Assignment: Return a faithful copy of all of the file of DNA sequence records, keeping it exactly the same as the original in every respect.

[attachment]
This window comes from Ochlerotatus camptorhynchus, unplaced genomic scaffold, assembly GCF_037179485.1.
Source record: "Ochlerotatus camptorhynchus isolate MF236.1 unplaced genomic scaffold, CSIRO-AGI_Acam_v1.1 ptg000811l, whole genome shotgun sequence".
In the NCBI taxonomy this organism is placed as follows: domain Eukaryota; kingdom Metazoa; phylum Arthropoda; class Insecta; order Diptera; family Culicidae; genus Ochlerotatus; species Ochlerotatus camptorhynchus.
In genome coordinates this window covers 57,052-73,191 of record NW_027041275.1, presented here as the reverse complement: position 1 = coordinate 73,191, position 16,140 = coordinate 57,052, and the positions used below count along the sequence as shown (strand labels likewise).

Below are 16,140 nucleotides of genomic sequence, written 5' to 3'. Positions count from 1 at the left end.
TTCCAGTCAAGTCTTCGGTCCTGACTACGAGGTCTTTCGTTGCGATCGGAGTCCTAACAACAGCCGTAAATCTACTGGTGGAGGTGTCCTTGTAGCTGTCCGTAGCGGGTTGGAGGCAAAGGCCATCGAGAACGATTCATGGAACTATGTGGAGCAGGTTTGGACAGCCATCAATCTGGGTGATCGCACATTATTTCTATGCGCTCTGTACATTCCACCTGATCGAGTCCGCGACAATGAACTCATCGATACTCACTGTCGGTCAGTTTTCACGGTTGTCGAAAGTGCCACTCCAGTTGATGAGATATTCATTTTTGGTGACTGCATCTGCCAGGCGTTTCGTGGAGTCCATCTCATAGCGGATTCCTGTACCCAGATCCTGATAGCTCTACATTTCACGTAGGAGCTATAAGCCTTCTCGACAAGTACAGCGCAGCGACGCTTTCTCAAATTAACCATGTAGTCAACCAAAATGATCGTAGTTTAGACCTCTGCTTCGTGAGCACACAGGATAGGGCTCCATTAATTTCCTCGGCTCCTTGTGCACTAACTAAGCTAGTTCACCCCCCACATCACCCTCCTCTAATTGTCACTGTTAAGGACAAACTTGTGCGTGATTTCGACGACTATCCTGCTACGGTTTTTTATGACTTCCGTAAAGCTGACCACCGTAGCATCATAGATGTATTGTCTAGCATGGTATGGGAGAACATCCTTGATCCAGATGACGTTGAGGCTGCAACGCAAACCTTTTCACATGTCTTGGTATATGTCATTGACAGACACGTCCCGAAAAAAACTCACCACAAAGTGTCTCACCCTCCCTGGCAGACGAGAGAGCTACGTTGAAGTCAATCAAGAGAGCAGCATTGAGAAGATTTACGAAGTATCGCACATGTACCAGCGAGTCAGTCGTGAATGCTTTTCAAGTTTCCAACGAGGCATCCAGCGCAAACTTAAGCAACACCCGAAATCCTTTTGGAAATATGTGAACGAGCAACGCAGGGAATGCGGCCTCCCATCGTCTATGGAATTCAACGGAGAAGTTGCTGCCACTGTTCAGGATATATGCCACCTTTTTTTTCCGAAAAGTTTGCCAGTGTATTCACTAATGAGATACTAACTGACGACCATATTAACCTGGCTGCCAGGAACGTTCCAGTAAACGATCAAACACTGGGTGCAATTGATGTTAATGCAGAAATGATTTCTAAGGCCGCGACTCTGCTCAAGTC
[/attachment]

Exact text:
This window comes from Ochlerotatus camptorhynchus, unplaced genomic scaffold, assembly GCF_037179485.1.
Source record: "Ochlerotatus camptorhynchus isolate MF236.1 unplaced genomic scaffold, CSIRO-AGI_Acam_v1.1 ptg000811l, whole genome shotgun sequence".
In the NCBI taxonomy this organism is placed as follows: domain Eukaryota; kingdom Metazoa; phylum Arthropoda; class Insecta; order Diptera; family Culicidae; genus Ochlerotatus; species Ochlerotatus camptorhynchus.
In genome coordinates this window covers 57,052-73,191 of record NW_027041275.1, presented here as the reverse complement: position 1 = coordinate 73,191, position 16,140 = coordinate 57,052, and the positions used below count along the sequence as shown (strand labels likewise).

Below are 16,140 nucleotides of genomic sequence, written 5' to 3'. Positions count from 1 at the left end.
TTCCAGTCAAGTCTTCGGTCCTGACTACGAGGTCTTTCGTTGCGATCGGAGTCCTAACAACAGCCGTAAATCTACTGGTGGAGGTGTCCTTGTAGCTGTCCGTAGCGGGTTGGAGGCAAAGGCCATCGAGAACGATTCATGGAACTATGTGGAGCAGGTTTGGACAGCCATCAATCTGGGTGATCGCACATTATTTCTATGCGCTCTGTACATTCCACCTGATCGAGTCCGCGACAATGAACTCATCGATACTCACTGTCGGTCAGTTTTCACGGTTGTCGAAAGTGCCACTCCAGTTGATGAGATATTCATTTTTGGTGACTGCATCTGCCAGGCGTTTCGTGGAGTCCATCTCATAGCGGATTCCTGTACCCAGATCCTGATAGCTCTACATTTCACGTAGGAGCTATAAGCCTTCTCGACAAGTACAGCGCAGCGACGCTTTCTCAAATTAACCATGTAGTCAACCAAAATGATCGTAGTTTAGACCTCTGCTTCGTGAGCACACAGGATAGGGCTCCATTAATTTCCTCGGCTCCTTGTGCACTAACTAAGCTAGTTCACCCCCCACATCACCCTCCTCTAATTGTCACTGTTAAGGACAAACTTGTGCGTGATTTCGACGACTATCCTGCTACGGTTTTTTATGACTTCCGTAAAGCTGACCACCGTAGCATCATAGATGTATTGTCTAGCATGGTATGGGAGAACATCCTTGATCCAGATGACGTTGAGGCTGCAACGCAAACCTTTTCACATGTCTTGGTATATGTCATTGACAGACACGTCCCGAAAAAAACTCACCACAAAGTGTCTCACCCTCCCTGGCAGACGAGAGAGCTACGTTGAAGTCAATCAAGAGAGCAGCATTGAGAAGATTTACGAAGTATCGCACATGTACCAGCGAGTCAGTCGTGAATGCTTTTCAAGTTTCCAACGAGGCATCCAGCGCAAACTTAAGCAACACCCGAAATCCTTTTGGAAATATGTGAACGAGCAACGCAGGGAATGCGGCCTCCCATCGTCTATGGAATTCAACGGAGAAGTTGCTGCCACTGTTCAGGATATATGCCACCTTTTTTTTCCGAAAAGTTTGCCAGTGTATTCACTAATGAGATACTAACTGACGACCATATTAACCTGGCTGCCAGGAACGTTCCAGTAAACGATCAAACACTGGGTGCAATTGATGTTAATGCAGAAATGATTTCTAAGGCCGCGACTCTGCTCAAGTC